Disadvantaged pupils 'stuck 18 months behind'
Progress to close the achievement gap for poorer pupils in England's secondary schools is almost at a "standstill", say researchers.
The Education Policy Institute says disadvantaged pupils are on average 18 months behind the rest of the class in academic achievement by the age of 16.
At the current rate, the study says it will take 500 years to close the gap.
The Department for Education said £2.4bn per year was dedicated to supporting poorer pupils.
The report looks at the progress of disadvantaged pupils - defined as those eligible for free school meals.
It's not going to surprise anyone that deprived youngsters tend to do less well in school - but what might be unexpected is the huge scale of the regional differences.
The 10 areas in which the achievement gap is narrowest are all in London, many with high levels of deprivation.
By the age of 16, disadvantaged pupils in Westminster are less than four months behind the national average - but in Blackpool they are more than two years behind, which is pretty disastrous for GCSE courses, which only last two years, and means all the doors opened by GCSEs, A-levels, college and university are likely to stay closed.
It's not a simple North-South gap.
Many of the places where disadvantaged youngsters achieve the lowest results are in the North, such as Knowsley, Rotherham and Hartlepool.
But they're also struggling in Portsmouth, Kent and Peterborough.
This suggests it could be another facet of the deep-rooted underachievement of white working class youngsters, one of the biggest ungrasped nettles facing the education system.
London has a hugely diverse population, served by schools that have received a lot of investment, and debates about the educational success of the capital have often struggled to separate the active ingredients - how much it is the impact of schools and how much the intake of pupils.
Funding is another factor, as London schools also tend to receive the highest level of per pupil spending.
The new prime minister has promised extra cash for schools - and this latest study will raise questions about where it should be spent.
'Ground to a halt'
"For the first time in several years, the gap between poorer pupils and their peers at GCSE has stopped closing," says report author Jo Hutchinson.
There were some improvements between 2011 and 2015 - but this has slowed and at secondary levels is showing signs of going backwards.
David Laws, Education Policy Institute chairman and former education minister, says: "We are now witnessing a major setback for social mobility in our country. Recent progress on narrowing the education gap between poor children and the rest has ground to a halt."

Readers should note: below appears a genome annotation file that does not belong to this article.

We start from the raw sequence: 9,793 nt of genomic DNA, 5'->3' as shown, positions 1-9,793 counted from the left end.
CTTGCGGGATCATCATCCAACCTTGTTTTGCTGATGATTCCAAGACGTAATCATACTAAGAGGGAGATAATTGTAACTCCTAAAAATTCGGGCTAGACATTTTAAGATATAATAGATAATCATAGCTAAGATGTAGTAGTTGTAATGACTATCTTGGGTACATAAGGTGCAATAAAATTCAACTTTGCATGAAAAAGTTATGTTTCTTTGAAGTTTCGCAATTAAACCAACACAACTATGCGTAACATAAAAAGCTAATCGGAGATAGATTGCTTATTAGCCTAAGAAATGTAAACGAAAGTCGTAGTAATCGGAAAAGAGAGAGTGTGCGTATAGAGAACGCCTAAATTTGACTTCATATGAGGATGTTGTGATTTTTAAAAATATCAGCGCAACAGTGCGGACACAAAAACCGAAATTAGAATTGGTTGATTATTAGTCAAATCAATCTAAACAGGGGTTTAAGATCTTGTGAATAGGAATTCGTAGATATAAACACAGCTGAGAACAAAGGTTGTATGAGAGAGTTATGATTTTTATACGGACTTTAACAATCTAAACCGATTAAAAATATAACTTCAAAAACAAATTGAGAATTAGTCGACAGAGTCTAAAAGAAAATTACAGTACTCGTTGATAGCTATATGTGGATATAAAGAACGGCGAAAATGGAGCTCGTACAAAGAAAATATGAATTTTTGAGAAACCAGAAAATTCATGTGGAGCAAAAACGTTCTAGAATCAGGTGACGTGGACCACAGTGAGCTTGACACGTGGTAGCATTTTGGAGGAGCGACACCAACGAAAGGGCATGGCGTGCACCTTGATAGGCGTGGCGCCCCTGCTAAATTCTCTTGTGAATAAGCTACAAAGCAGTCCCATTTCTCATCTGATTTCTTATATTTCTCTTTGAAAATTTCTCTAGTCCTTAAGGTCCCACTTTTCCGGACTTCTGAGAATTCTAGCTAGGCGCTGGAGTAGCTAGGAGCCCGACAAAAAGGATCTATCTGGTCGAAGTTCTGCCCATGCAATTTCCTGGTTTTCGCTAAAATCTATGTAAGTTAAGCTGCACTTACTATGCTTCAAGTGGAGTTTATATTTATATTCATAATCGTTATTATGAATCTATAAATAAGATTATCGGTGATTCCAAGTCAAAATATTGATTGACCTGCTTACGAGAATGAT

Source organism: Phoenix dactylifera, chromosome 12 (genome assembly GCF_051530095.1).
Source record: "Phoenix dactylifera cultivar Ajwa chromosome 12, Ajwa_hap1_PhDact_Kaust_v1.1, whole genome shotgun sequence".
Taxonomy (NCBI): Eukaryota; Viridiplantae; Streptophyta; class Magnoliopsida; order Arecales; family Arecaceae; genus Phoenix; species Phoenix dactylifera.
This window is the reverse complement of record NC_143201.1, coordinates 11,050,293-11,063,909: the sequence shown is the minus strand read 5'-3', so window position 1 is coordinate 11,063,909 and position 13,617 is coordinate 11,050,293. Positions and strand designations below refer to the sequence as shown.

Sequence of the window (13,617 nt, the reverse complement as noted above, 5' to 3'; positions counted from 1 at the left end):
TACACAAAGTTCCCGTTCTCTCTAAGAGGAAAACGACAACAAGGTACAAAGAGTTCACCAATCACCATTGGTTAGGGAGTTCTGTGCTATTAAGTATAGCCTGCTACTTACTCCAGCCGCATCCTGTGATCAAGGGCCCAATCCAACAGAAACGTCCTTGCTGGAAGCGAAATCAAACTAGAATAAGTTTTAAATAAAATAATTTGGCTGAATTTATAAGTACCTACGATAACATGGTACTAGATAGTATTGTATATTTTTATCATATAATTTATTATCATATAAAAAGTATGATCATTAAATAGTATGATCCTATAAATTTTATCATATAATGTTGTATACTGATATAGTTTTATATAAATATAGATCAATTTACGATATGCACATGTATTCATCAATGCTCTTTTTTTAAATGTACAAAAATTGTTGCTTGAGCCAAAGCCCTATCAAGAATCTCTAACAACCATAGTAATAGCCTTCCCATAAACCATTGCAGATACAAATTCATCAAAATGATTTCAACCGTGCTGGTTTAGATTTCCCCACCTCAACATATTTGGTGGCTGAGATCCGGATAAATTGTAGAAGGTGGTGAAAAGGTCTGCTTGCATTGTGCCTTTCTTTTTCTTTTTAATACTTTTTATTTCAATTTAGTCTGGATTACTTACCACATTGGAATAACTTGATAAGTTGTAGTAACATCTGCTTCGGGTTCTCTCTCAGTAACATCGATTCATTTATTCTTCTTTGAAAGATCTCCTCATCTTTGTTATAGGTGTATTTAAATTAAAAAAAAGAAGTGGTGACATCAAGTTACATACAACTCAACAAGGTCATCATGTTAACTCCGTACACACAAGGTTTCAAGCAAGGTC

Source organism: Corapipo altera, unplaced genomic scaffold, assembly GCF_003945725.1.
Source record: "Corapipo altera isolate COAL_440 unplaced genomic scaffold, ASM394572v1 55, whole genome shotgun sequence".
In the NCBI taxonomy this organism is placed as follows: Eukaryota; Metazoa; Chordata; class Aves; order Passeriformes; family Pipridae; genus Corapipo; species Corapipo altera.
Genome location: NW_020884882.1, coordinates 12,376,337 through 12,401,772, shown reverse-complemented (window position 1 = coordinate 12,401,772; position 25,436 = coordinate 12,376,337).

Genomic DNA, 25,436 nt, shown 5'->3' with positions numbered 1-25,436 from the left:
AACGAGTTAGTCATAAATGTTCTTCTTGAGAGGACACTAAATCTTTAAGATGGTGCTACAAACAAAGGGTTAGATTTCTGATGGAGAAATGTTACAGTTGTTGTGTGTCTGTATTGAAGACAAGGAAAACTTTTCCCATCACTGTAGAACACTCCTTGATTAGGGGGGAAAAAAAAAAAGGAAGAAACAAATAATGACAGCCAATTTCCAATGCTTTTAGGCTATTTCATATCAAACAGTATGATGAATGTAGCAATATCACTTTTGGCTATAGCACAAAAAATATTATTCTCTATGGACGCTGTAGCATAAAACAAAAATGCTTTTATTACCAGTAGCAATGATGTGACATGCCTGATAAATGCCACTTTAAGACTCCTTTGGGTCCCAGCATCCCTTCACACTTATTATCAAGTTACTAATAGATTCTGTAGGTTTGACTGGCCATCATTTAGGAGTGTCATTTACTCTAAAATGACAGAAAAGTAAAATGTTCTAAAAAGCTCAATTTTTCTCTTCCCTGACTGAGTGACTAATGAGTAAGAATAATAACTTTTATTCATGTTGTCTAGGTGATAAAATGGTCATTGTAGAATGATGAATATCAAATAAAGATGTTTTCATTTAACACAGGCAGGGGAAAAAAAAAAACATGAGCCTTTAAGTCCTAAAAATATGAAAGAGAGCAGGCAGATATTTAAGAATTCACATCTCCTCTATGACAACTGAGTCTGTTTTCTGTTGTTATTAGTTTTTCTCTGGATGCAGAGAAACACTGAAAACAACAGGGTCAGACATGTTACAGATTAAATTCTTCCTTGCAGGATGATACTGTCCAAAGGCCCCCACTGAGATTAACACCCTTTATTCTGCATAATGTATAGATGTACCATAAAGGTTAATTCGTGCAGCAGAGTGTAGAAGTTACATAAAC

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The report also shows the difference in achievement between ethnic groups.
The highest achieving group are Chinese pupils, on average more than two years ahead of white British pupils - the biggest group, which is not broken down into wealthy or poorer teenagers.
Indian and white Irish pupils are also significantly ahead, but Pakistani and black Caribbean pupils have lower results than white British.
Julie McCulloch, of the ASCL head teachers' union, said the "report makes for grim reading and should be sounding alarm bells in Whitehall".
She blamed the stalling in progress on "severe financial pressures" that meant schools had to "cut back on individual support".
"Schools and colleges need an immediate multibillion-pound emergency investment," said Paul Whiteman, leader of the National Association of Head Teachers.
Labour's shadow education secretary Angela Rayner said: "This is the latest evidence that inequality continues to rise under the Tories, with the most disadvantaged students losing out."
But School Standards Minister Nick Gibb said that the gap for both primary and secondary schools was narrower than in 2011.
"During that time this government has delivered a range of reforms to ensure every child, regardless of their background, gets a high-quality education.
"We are investing £2.4bn this year alone through the pupil premium to help the most disadvantaged children."